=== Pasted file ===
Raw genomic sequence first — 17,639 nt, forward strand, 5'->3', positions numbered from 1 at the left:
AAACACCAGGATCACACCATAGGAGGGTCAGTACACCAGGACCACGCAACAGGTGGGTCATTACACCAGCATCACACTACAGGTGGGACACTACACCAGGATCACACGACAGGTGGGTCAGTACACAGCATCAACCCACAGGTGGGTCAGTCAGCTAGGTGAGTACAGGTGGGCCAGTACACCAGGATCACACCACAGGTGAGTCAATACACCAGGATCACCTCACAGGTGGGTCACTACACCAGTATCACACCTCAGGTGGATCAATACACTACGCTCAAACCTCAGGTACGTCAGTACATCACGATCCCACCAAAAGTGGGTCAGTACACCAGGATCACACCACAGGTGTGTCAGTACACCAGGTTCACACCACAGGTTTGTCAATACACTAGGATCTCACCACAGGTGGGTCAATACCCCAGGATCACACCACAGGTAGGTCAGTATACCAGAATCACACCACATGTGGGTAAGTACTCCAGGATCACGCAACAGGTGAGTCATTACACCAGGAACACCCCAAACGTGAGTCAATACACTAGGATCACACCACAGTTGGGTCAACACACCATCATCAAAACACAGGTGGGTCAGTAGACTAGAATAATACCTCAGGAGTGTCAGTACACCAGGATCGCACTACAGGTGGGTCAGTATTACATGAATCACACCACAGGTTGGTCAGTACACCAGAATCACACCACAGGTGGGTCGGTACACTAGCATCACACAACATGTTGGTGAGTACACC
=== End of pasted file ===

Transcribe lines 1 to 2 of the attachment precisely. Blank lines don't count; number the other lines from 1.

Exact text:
Raw genomic sequence first — 17,639 nt, forward strand, 5'->3', positions numbered from 1 at the left:
AAACACCAGGATCACACCATAGGAGGGTCAGTACACCAGGACCACGCAACAGGTGGGTCATTACACCAGCATCACACTACAGGTGGGACACTACACCAGGATCACACGACAGGTGGGTCAGTACACAGCATCAACCCACAGGTGGGTCAGTCAGCTAGGTGAGTACAGGTGGGCCAGTACACCAGGATCACACCACAGGTGAGTCAATACACCAGGATCACCTCACAGGTGGGTCACTACACCAGTATCACACCTCAGGTGGATCAATACACTACGCTCAAACCTCAGGTACGTCAGTACATCACGATCCCACCAAAAGTGGGTCAGTACACCAGGATCACACCACAGGTGTGTCAGTACACCAGGTTCACACCACAGGTTTGTCAATACACTAGGATCTCACCACAGGTGGGTCAATACCCCAGGATCACACCACAGGTAGGTCAGTATACCAGAATCACACCACATGTGGGTAAGTACTCCAGGATCACGCAACAGGTGAGTCATTACACCAGGAACACCCCAAACGTGAGTCAATACACTAGGATCACACCACAGTTGGGTCAACACACCATCATCAAAACACAGGTGGGTCAGTAGACTAGAATAATACCTCAGGAGTGTCAGTACACCAGGATCGCACTACAGGTGGGTCAGTATTACATGAATCACACCACAGGTTGGTCAGTACACCAGAATCACACCACAGGTGGGTCGGTACACTAGCATCACACAACATGTTGGTGAGTACACC